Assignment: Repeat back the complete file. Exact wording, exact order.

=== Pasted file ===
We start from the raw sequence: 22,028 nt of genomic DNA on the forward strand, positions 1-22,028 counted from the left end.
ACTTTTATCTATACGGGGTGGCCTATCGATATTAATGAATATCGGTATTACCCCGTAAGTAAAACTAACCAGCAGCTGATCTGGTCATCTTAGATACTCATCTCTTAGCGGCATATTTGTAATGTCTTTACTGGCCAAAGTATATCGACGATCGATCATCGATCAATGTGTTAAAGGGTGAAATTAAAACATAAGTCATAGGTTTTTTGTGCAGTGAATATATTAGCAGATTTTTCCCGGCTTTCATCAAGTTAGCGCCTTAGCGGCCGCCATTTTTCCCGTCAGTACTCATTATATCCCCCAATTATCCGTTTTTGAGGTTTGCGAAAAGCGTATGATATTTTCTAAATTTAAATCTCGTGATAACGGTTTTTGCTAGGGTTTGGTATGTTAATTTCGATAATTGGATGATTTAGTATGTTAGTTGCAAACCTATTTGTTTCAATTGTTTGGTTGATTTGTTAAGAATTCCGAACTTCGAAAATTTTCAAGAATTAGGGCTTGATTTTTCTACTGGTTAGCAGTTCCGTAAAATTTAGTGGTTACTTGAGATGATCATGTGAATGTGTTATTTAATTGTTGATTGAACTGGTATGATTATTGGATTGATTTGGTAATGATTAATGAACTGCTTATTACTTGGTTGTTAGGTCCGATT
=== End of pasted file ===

We start from the raw sequence: 22,028 nt of genomic DNA on the forward strand, positions 1-22,028 counted from the left end.
ACTTTTATCTATACGGGGTGGCCTATCGATATTAATGAATATCGGTATTACCCCGTAAGTAAAACTAACCAGCAGCTGATCTGGTCATCTTAGATACTCATCTCTTAGCGGCATATTTGTAATGTCTTTACTGGCCAAAGTATATCGACGATCGATCATCGATCAATGTGTTAAAGGGTGAAATTAAAACATAAGTCATAGGTTTTTTGTGCAGTGAATATATTAGCAGATTTTTCCCGGCTTTCATCAAGTTAGCGCCTTAGCGGCCGCCATTTTTCCCGTCAGTACTCATTATATCCCCCAATTATCCGTTTTTGAGGTTTGCGAAAAGCGTATGATATTTTCTAAATTTAAATCTCGTGATAACGGTTTTTGCTAGGGTTTGGTATGTTAATTTCGATAATTGGATGATTTAGTATGTTAGTTGCAAACCTATTTGTTTCAATTGTTTGGTTGATTTGTTAAGAATTCCGAACTTCGAAAATTTTCAAGAATTAGGGCTTGATTTTTCTACTGGTTAGCAGTTCCGTAAAATTTAGTGGTTACTTGAGATGATCATGTGAATGTGTTATTTAATTGTTGATTGAACTGGTATGATTATTGGATTGATTTGGTAATGATTAATGAACTGCTTATTACTTGGTTGTTAGGTCCGATT